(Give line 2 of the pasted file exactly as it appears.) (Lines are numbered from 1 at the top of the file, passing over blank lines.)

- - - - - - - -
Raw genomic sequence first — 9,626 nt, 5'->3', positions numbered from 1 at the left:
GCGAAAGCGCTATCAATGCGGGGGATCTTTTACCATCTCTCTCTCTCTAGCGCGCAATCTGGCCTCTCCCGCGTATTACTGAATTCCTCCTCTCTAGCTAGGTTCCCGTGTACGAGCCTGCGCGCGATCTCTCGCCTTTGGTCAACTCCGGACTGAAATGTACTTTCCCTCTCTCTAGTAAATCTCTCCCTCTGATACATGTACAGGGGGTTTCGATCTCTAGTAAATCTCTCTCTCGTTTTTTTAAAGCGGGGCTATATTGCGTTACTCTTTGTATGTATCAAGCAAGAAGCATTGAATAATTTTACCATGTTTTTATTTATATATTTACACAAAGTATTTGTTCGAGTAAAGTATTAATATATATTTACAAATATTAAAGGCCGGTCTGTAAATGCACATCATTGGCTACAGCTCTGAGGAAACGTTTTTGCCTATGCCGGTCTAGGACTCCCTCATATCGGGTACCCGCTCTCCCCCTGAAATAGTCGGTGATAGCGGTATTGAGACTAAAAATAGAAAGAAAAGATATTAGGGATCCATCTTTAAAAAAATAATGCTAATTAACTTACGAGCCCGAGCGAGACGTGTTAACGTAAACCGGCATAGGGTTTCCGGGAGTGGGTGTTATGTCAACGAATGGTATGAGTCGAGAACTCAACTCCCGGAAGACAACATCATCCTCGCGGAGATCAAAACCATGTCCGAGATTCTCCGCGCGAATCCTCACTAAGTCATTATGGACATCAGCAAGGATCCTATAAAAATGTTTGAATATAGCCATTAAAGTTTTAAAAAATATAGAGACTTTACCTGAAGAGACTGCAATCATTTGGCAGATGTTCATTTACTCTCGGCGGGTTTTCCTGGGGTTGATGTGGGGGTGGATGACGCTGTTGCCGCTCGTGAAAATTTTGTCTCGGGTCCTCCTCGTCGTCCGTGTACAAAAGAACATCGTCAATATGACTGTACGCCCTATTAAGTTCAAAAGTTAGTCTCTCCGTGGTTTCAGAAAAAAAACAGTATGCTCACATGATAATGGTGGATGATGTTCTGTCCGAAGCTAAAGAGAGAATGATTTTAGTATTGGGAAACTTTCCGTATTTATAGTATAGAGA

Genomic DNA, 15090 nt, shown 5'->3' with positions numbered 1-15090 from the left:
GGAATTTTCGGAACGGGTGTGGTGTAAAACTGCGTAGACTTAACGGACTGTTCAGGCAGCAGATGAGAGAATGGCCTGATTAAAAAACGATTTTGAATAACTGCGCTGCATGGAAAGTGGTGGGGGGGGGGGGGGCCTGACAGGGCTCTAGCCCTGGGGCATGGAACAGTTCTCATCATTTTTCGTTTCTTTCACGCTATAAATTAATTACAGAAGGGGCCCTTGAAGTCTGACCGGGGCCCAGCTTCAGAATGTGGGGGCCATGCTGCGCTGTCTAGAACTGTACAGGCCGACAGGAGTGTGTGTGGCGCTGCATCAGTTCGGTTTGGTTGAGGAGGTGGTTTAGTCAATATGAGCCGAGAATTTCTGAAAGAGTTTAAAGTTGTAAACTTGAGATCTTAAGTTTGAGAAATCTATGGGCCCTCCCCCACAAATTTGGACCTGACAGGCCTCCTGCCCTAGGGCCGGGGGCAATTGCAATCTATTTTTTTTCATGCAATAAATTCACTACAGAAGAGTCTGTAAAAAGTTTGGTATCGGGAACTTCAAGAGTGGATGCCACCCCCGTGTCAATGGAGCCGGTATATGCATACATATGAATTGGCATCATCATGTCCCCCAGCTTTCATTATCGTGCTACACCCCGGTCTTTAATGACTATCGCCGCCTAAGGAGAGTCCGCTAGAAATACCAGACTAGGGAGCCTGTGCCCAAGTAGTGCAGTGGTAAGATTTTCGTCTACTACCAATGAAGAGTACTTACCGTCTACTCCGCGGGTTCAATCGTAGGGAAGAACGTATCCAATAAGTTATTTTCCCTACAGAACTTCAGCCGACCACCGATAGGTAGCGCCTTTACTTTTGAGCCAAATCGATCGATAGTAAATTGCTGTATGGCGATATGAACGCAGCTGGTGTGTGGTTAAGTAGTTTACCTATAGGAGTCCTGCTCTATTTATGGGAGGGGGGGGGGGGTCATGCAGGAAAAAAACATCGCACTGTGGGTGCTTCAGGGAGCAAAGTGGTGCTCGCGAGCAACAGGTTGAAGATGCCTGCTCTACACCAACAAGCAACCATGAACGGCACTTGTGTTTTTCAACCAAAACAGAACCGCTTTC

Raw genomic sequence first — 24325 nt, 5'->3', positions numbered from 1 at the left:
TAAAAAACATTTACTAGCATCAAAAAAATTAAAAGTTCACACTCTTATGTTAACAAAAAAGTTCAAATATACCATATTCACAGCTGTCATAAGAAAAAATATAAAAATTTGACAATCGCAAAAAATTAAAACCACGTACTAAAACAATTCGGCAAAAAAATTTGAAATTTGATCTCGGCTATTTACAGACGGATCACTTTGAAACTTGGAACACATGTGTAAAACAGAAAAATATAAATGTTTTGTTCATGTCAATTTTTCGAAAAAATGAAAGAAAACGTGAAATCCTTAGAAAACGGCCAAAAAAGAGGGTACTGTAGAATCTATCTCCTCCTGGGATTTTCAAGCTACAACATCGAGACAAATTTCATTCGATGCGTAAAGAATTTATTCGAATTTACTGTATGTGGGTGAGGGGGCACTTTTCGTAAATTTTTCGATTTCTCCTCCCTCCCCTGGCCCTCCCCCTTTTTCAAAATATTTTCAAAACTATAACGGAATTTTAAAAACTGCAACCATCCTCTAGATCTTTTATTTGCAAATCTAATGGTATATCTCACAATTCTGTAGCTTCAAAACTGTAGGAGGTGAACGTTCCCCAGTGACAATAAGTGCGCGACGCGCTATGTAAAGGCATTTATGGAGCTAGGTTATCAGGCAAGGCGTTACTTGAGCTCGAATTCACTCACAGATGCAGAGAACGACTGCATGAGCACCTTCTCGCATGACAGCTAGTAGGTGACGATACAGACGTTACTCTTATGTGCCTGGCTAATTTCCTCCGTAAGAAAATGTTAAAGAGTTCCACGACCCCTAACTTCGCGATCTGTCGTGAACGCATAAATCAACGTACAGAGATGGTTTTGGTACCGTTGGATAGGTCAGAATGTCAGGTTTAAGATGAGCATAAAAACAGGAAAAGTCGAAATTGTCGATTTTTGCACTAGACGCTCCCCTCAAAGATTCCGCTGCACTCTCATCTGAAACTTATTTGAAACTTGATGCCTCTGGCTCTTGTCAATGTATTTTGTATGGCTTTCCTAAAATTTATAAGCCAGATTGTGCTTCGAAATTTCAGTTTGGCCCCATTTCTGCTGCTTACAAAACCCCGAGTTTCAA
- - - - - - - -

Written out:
GCGAAAGCGCTATCAATGCGGGGGATCTTTTACCATCTCTCTCTCTCTAGCGCGCAATCTGGCCTCTCCCGCGTATTACTGAATTCCTCCTCTCTAGCTAGGTTCCCGTGTACGAGCCTGCGCGCGATCTCTCGCCTTTGGTCAACTCCGGACTGAAATGTACTTTCCCTCTCTCTAGTAAATCTCTCCCTCTGATACATGTACAGGGGGTTTCGATCTCTAGTAAATCTCTCTCTCGTTTTTTTAAAGCGGGGCTATATTGCGTTACTCTTTGTATGTATCAAGCAAGAAGCATTGAATAATTTTACCATGTTTTTATTTATATATTTACACAAAGTATTTGTTCGAGTAAAGTATTAATATATATTTACAAATATTAAAGGCCGGTCTGTAAATGCACATCATTGGCTACAGCTCTGAGGAAACGTTTTTGCCTATGCCGGTCTAGGACTCCCTCATATCGGGTACCCGCTCTCCCCCTGAAATAGTCGGTGATAGCGGTATTGAGACTAAAAATAGAAAGAAAAGATATTAGGGATCCATCTTTAAAAAAATAATGCTAATTAACTTACGAGCCCGAGCGAGACGTGTTAACGTAAACCGGCATAGGGTTTCCGGGAGTGGGTGTTATGTCAACGAATGGTATGAGTCGAGAACTCAACTCCCGGAAGACAACATCATCCTCGCGGAGATCAAAACCATGTCCGAGATTCTCCGCGCGAATCCTCACTAAGTCATTATGGACATCAGCAAGGATCCTATAAAAATGTTTGAATATAGCCATTAAAGTTTTAAAAAATATAGAGACTTTACCTGAAGAGACTGCAATCATTTGGCAGATGTTCATTTACTCTCGGCGGGTTTTCCTGGGGTTGATGTGGGGGTGGATGACGCTGTTGCCGCTCGTGAAAATTTTGTCTCGGGTCCTCCTCGTCGTCCGTGTACAAAAGAACATCGTCAATATGACTGTACGCCCTATTAAGTTCAAAAGTTAGTCTCTCCGTGGTTTCAGAAAAAAAACAGTATGCTCACATGATAATGGTGGATGATGTTCTGTCCGAAGCTAAAGAGAGAATGATTTTAGTATTGGGAAACTTTCCGTATTTATAGTATAGAGA